Music is Killing Society - Essay

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Report Thread starter 7 years ago
Hi, I am re-doing my English iGCSE as I got a D last year, my teacher went through some things that should be changed in my work last week. I have changed things but as I only have English once a week (In college), I doubt my teacher will have time to go through my work with me again before half term, so I am asking you lovely people for help.

The only instruction for the essay was "Write something you feel strongly about" and it must be between 500 and 800 words with a 10% +/-.

What if music was to blame?

Music is an incredibly powerful tool; it has the power to influence us by changing how we feel, who we socialise with and even how we act.

It’s been said for years that violent films and video games are responsible for an increase in youth and ‘gang’ crime. So why has nobody looked into how music affects people? How many times a day do you see teenagers with rap music blasting from their beloved headphones, walking around like they have problems with the world?

When you start to analyse the hateful lyrics wrapped around a catchy beat and a clever intro, you can begin to understand why people become so angry as a result of rap music. Spotty teenagers and ‘adults’ using music to escape from daily responsibilities, in favour of living a second childhood talking about ‘f***ing *****es’ and ‘smoking green’. Does this not reflect the society we live in even slightly?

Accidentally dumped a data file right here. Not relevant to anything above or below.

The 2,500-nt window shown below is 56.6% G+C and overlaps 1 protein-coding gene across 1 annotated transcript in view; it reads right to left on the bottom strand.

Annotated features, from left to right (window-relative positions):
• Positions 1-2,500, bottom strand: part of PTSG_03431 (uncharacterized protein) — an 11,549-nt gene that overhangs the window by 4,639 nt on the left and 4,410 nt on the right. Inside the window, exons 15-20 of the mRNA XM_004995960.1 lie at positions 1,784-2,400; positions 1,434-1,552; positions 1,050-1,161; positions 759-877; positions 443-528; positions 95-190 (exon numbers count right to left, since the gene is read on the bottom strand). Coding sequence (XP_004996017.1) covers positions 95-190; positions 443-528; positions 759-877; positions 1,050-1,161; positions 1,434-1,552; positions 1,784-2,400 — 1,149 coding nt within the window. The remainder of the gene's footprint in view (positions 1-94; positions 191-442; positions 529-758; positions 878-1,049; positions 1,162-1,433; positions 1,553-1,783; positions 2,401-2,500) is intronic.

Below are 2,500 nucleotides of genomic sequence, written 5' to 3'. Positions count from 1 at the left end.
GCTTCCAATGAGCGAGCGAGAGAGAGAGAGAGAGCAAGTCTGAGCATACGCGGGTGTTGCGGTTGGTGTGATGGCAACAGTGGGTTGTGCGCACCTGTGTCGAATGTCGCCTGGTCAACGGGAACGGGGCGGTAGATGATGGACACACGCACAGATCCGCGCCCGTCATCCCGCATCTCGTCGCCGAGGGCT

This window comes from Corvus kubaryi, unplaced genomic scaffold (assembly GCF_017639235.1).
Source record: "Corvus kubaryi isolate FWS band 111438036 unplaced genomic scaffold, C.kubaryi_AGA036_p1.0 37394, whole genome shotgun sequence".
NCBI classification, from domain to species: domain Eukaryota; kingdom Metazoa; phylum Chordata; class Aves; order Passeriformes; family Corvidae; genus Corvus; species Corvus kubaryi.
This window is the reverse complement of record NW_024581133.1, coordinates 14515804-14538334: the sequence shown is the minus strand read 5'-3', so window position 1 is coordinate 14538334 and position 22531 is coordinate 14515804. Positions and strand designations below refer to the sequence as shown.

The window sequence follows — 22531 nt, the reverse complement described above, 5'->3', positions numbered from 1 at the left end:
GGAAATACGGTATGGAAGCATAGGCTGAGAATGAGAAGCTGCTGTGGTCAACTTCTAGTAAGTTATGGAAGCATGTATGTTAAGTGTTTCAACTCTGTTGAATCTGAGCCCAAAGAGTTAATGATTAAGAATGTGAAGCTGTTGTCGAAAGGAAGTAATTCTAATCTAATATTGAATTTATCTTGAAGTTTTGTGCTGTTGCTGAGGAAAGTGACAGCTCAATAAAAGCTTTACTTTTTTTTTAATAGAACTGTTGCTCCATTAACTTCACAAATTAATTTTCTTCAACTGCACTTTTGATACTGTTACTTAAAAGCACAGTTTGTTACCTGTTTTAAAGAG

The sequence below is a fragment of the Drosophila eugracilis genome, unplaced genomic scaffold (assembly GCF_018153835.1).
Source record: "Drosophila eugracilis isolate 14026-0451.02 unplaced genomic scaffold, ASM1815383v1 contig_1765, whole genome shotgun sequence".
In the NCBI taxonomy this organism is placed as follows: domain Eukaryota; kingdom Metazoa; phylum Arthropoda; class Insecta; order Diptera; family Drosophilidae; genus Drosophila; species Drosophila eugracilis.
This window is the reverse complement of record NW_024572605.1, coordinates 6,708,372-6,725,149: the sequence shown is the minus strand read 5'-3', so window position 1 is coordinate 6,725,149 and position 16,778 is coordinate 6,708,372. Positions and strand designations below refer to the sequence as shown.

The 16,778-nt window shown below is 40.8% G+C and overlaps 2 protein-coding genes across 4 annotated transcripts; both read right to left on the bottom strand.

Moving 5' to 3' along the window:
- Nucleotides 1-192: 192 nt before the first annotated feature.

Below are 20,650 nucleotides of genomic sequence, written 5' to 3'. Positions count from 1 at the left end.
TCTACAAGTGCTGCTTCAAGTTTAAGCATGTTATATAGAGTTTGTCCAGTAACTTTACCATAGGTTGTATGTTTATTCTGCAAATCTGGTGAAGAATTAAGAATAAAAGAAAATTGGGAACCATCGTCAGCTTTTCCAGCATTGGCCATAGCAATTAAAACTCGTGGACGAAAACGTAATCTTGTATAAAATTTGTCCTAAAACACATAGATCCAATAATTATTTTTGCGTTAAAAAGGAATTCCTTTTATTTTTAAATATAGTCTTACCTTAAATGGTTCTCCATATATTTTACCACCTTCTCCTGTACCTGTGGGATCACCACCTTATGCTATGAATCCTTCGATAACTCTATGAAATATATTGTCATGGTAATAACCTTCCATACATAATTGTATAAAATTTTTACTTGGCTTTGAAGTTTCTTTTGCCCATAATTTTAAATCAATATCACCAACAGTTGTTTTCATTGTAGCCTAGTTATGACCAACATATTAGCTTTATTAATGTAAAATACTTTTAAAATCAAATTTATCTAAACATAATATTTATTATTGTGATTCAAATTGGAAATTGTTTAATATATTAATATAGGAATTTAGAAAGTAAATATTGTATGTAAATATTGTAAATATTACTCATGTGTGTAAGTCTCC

It’s not just rap music though, the way the music industry sexualises females is equally repelling. One of Rihanna’s more recent songs aptly named ‘Rude Boy’ for example includes the lyrics “Come here, Rude Boy-Boy, can you get it up? Come here, Rude Boy-Boy, is you big enough?” This song made number one in the charts and was listened to by almost everyone, even children. The sexualisation of female singers is prevalent. Scarily, even children’s clothes are becoming more revealing to keep up with the latest ‘fashion’ demands and TV adverts are always showing girls flaunting their bodies.

We subject young impressionable minds to this sort of music daily and when twelve year olds are layering makeup and pouting in their Facebook photos craving attention, we question why. It’s not because of the parents. It’s because the media. Young people look up to these semi-naked airbrushed singers and idolise them in every way possible.

As a society, we become numb to this sort of poisonous objectification, despite the bitter fact sexualisation has been linked to low self-esteem, eating disorders and depression. A person’s value is not based on how they look, although this is hard to believe when you see shops boasting about their wide range of ‘sexy school girl’ Halloween outfits.

It is nauseating to see how TV shows like X-Factor and Brittan’s Got Talent thrive on the promiscuous nature of the music industry, weather this is through flirtatious lyrics or revealing clothes. Young children watch these shows dreaming to one day go on stage and be like the creations they see and idolise. What they don’t see is that the singer’s value only comes from their sexual behaviour. They are being objectified regardless of how the facts are twisted. They are being made into a thing for others’ rather than being a person with the capacity for independent action and decision making.

Even if you go back 10 years, you didn’t have semi-naked singers showing their body to anybody with internet and angry rappers idolised by almost every teenage boy. You didn’t have kids with iPods and laptops being able to watch and listen to this poison. The only music we had was on strictly regulated CDs and radio shows and the only thing the media made us want to become was Power Rangers.
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Report 7 years ago
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